Study under review: Fish oil supplements in New Zealand are highly oxidised and do not meet label content of n-3 PUFA
There is a massive amount of research surrounding the potential therapeutic benefits of omega-3 polyunsaturated fatty acids (n-3 PUFAs). The main active n-3 PUFA compounds are docosahexaenoic acid (DHA) and eicosapentaenoic acid (EPA). The fish oil entry on Examine.com is a substantial compendium on the subject, with over 700 references.
Oily fish typically have a high concentration of n-3 PUFAs, but many people also consume a fish oil supplement to increase their n-3 PUFA intake. Typical reasons for supplementing with fish oil include increasing cognition, decreasing risk for cardiovascular disease, and decreasing levels of inflammation. Despite the impressive amount of research done on fish oil, conflicting results are still a concern to both consumers and the medical community. This study may provide a piece of the puzzle as to why this may be happening.
A New Zealand research group performed a diagnostic survey of commercially available fish oil products that were all domestically acquired. The goal was to put the label accuracy of commercial fish oil supplements to the test. Do these commercial fish oil capsules have the listed amount of n-3 PUFAs? What is the level of oxidized PUFAs within each sample?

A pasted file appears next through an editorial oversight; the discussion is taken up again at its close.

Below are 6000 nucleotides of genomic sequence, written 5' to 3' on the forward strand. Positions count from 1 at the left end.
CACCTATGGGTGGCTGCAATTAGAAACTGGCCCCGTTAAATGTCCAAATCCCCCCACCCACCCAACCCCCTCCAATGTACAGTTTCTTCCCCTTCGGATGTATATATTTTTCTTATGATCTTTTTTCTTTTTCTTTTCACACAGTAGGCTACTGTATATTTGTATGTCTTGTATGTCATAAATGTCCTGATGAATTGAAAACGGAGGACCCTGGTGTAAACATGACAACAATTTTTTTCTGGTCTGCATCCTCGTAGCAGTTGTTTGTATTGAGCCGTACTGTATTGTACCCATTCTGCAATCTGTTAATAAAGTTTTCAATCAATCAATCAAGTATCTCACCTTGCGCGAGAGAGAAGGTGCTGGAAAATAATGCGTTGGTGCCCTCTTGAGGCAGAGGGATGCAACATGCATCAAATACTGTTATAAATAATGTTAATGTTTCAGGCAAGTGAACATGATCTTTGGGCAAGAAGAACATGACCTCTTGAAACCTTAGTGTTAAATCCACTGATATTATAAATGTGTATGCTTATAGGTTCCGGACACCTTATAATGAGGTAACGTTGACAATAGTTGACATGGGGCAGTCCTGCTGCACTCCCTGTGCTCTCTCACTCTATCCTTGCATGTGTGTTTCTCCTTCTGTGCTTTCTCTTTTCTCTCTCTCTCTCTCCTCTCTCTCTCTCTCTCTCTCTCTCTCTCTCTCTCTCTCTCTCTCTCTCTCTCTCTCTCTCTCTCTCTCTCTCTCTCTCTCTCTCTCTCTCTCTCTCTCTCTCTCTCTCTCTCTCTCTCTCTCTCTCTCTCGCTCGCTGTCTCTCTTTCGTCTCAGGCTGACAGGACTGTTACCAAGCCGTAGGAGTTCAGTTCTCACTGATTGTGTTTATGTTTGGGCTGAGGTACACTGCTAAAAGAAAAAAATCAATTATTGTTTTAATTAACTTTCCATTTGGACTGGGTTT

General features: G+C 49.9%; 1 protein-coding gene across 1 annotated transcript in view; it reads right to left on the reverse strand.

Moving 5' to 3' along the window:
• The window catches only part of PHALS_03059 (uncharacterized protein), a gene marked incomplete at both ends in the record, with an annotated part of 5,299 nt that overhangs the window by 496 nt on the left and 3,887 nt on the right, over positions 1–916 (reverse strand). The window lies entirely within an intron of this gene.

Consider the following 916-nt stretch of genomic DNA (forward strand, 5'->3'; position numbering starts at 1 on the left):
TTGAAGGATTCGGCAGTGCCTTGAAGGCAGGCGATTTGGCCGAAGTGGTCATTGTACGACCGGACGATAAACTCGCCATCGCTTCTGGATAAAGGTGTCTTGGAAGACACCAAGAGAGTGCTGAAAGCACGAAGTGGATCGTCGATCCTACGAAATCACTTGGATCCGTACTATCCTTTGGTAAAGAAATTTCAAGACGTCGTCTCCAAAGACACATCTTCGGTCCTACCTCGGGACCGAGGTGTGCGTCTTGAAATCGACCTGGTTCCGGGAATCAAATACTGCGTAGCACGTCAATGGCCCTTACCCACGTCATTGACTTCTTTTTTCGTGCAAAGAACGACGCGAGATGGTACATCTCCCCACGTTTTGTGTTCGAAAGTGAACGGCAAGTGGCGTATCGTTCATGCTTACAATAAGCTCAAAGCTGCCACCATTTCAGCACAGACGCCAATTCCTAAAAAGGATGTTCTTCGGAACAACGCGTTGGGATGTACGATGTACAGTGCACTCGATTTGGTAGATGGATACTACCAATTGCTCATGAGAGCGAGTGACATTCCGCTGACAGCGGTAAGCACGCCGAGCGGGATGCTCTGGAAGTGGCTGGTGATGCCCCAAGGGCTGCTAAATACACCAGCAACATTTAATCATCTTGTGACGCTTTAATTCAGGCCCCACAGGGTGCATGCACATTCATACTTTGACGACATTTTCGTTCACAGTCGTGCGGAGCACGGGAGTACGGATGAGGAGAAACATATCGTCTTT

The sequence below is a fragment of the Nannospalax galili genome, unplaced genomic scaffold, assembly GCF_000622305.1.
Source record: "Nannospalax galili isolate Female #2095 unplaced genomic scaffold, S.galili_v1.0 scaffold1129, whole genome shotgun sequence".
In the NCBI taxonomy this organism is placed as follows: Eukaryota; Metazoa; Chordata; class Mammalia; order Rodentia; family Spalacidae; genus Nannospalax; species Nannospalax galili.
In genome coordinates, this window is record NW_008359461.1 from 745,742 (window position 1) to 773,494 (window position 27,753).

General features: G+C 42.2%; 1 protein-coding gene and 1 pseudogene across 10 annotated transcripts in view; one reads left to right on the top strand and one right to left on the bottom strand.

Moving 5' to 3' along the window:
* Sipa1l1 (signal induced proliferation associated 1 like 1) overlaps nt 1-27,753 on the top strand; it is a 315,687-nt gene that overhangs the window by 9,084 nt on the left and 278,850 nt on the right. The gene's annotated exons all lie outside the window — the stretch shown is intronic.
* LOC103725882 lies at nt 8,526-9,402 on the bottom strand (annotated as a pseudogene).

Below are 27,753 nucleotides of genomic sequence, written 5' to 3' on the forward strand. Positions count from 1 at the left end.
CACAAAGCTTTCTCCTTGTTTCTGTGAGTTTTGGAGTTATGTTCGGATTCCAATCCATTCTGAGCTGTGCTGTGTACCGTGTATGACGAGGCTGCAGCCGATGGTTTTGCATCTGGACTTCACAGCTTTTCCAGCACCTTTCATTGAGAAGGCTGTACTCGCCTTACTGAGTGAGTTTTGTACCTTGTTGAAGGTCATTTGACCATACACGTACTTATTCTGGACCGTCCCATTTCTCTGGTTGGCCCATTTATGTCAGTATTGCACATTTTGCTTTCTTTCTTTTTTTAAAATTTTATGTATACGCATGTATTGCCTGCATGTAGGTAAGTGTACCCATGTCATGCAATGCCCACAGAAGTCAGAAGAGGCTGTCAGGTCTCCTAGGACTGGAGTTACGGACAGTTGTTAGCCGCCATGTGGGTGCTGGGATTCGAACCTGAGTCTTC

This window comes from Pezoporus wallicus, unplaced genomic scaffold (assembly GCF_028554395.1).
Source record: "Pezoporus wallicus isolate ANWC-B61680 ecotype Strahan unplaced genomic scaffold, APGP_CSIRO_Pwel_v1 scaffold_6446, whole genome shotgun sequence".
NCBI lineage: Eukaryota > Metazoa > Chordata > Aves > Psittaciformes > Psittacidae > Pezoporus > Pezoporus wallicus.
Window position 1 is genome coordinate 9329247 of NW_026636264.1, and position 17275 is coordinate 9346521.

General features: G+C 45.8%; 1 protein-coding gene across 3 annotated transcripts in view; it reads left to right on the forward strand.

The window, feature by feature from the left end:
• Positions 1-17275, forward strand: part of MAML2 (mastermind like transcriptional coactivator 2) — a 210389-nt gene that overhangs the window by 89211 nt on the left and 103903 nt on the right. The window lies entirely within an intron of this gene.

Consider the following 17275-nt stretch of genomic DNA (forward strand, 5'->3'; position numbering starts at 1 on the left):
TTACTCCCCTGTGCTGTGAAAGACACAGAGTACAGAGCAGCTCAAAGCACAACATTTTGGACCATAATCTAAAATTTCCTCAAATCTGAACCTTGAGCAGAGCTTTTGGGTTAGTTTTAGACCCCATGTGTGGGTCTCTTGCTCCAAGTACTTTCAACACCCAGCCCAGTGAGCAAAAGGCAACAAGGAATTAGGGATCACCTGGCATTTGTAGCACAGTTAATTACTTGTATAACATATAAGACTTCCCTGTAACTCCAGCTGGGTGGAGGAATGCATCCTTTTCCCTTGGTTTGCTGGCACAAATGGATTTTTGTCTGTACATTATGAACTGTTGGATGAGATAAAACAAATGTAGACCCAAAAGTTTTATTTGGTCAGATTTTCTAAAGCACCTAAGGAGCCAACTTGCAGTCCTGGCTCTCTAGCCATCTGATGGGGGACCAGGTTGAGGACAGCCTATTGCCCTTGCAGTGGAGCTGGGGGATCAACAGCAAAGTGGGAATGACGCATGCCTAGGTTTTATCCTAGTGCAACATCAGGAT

Other Articles in Issue #05 (March 2015)
Can you go too nutty over pistachios?
These researchers expected nutrient-packed pistachios to boost endurance, but found surprising results.
An under-discussed weakness of biomedical research is the lack of focus on women.
D-Serine: The anti-ketamine?
An amino acid called D-serine affects the NMDA receptor, and may help improve mood in healthy people.
A regimented nutrition strategy for marathoners
Some marathon runners go by “feel” when it comes to fluid and carb intake, which may worsen performance.
Beating high blood pressure with beets
Previously demonized in the form of nitrate food preservatives, nitrates are now being researched for heart disease protection.
Fighting back against food allergies with fish oil
Fish oil may help combat food allergies, as tested in this animal study looking at peanut and whey allergies.
Metabolic chamber of secrets: effects of protein on metabolism when overeating
This tightly-controlled metabolic chamber study explored how protein affects energy expenditure during overfeeding.
One meal, two meal, three meal, more?
While there’s been a lot of research on meal frequency and dieting, no one has summarized all the data until now.
- Interview: Dr. Shawn J. Green, PhD
Interview: Adel Moussa
This soon-to-be NERD reviewer is interviewed about all things nutrition research.